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“At Least” is not an Option

In my late 20s, my father died.  Suddenly.  Of a heart-attack.  On a Thursday.  I had spoken to him four days earlier, and we discussed my planned visit home the following weekend and the things we were going to do together.  Then, in an instant, he was gone.  In the aftermath, many well-meaning friends said “at least” a lot.  At least he didn’t suffer, as if those magical words somehow softened the blow.  Through that experience, and my many years dealing with grief as a pastor, I acknowledge that all losses are difficult and painful.  There is no merit in trying to rank them.  There is only difference and distinction, which does not require value judgment.  The biggest distinction is timing.  With prolonged suffering before the loss, there is much pain in the process but also a chance to say good-bye and have some semblance of closure.  With a sudden loss, there is no preceding pain process, but also no closure nor chance for “last words.”  In both cases, however, there is nothing good comes from saying “at least.”  “At least you had the chance to say good-bye” rings as hollow as “At least they didn’t suffer.”

So it is noteworthy, and not surprising, what Jesus does – and doesn’t – do when Lazarus died.  Jesus arrived in Bethany, Lazarus’ hometown, 4 days after Lazarus’ death.  The entire town was gathered around the cemetery, so well-loved was Lazarus in his community.  When Jesus arrived, he was greeted by people in the throes of grief.  What Jesus didn’t do was say “at least.”  He didn’t say “At least you had some good years with Lazarus,” or “At least his death is bringing you all together,” or “At least there are many other love-able people in this town.”  Instead, he wept.  That’s right, he sat down with the crying people and cried with them.  John 11:35 is the shortest verse in the entire bible and it simply reads: Jesus wept.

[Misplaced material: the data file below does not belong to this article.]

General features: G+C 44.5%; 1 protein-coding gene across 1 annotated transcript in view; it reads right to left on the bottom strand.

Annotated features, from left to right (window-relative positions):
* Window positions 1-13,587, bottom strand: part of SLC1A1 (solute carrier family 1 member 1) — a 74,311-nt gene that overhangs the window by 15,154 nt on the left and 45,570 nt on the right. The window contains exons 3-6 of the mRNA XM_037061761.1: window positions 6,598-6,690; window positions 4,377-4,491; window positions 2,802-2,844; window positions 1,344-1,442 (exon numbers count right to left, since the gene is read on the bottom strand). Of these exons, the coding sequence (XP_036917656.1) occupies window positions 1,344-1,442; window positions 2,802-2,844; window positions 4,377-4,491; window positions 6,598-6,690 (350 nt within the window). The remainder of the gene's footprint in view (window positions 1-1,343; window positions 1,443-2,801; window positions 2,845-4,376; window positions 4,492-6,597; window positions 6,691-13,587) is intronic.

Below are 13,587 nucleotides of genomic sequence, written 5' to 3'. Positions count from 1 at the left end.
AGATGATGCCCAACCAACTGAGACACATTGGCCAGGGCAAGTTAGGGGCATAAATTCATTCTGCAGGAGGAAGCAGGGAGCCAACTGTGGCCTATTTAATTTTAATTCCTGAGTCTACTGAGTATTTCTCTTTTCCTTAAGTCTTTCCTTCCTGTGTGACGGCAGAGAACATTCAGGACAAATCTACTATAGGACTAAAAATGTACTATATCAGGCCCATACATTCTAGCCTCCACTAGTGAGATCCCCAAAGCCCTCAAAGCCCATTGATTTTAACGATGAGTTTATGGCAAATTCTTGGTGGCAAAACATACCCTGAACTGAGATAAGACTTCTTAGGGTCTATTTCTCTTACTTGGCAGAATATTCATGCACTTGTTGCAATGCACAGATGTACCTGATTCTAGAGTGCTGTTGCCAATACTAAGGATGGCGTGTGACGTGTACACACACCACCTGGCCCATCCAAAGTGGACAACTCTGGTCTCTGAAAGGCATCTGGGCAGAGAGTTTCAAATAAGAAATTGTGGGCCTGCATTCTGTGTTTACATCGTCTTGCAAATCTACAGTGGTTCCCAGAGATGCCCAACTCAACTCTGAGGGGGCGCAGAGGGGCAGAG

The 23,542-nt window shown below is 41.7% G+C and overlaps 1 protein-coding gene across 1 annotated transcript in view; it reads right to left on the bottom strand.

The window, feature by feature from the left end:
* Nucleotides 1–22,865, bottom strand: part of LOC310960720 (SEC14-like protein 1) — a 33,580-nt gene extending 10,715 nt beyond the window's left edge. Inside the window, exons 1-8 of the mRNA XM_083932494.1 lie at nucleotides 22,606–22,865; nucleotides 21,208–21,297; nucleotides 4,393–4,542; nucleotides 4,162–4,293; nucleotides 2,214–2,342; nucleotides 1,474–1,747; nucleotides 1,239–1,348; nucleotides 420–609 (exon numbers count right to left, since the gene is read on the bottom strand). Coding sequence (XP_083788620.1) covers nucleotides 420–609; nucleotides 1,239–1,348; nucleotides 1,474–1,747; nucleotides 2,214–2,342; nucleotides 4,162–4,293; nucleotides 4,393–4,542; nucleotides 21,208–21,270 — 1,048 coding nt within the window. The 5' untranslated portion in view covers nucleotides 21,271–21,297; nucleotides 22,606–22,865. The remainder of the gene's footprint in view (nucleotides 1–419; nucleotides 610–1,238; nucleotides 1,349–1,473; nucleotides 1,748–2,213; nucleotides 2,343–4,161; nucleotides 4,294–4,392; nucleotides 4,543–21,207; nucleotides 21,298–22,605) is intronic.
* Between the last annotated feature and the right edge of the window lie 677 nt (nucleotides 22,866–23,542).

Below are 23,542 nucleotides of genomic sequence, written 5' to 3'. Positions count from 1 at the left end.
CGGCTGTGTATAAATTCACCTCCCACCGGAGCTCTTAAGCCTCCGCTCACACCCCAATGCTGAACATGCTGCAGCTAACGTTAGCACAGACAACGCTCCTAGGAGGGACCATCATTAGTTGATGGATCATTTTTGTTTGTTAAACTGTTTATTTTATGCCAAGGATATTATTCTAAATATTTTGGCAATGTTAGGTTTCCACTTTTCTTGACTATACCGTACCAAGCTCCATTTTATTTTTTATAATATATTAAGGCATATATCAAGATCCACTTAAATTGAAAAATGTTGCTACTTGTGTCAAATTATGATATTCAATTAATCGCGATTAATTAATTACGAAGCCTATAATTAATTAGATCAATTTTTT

Consider the power of that gesture.  Jesus knew he was going to raise Lazarus.  He knew this wasn’t the end, but before he did anything, he acknowledged the pain and hurt of a people broken by grief.  He didn’t try and rush them through it.  Nor did he try to put their loss in some kind of perspective.  He just honored the reality of their present moment – which was all they could see at that moment. 


What the Corona pandemic has wrought upon us has been a thousand “sudden” losses.  In the blink of an eye, preschoolers were uprooted from their teachers; college students were forced to abandon their friends and return home.  Sports seasons were instantly halted, with coaches and players unable to prepare for the separation.  Seniors, in both high school and college, are facing the reality of not having in-person graduation which is something the mind simply cannot compute.  Graduation is one of the few classic moments in American culture – a coming-of-age event that we all hold in our vault of important memories.  Not one student, teacher, athlete, coach, director or performer was thinking “This might be the last chance we’re going to play together (or sing together; or perform together; or study together).”  And that is a big deal. 


Today, we begin week 2 of our governor’s order to “shelter in place.”  In my own household, all three of our children are deeply grieving the loss of their physical connections to friends – even though they don’t always articulate it.  My wife and I find ourselves trying to convince them that when things get back “to normal” there will be opportunities to have closure on the significant transitions that have transpired.  And I also find myself using the words “at least.”  To my eldest son I heard myself say, “If your show choir season ends now, at least your last performance was the best of the year.”  Even as I hear these words coming from my mouth, I know they are really meant to make me feel better, just as those who said to me all those years ago, “At least your dad didn’t suffer,” were their attempts to make themselves feel better. 


Which brings us back to Jesus and the community around Lazarus.  Sometimes we just need to cry.  Even though we may pride ourselves on being stoic in our behavior, there is something innate in being human that simply needs to grieve the loss of something valuable.  And we crave, and long for, the space in which to do that even if we are not always conscious of that reality.  St. Ignatius of Loyola said there are 3 reasons why we cry.  First, we cry because we are sad for the sufferings of Christ.  Second, we cry when we are confronted with the reality of our own sin.  And third… we cry when we experience suffering in the world.  That last one seems especially applicable today.  We grieve the weight of a thousand losses inflicted upon us because of this virus.  We grieve them without placing blame.  And we grieve them without saying “at least.”  We simply grieve them.


Which is entirely okay, or else scripture wouldn’t have devoted an entire verse to just two simple words – Jesus wept. 

Posted by Michael Karunas with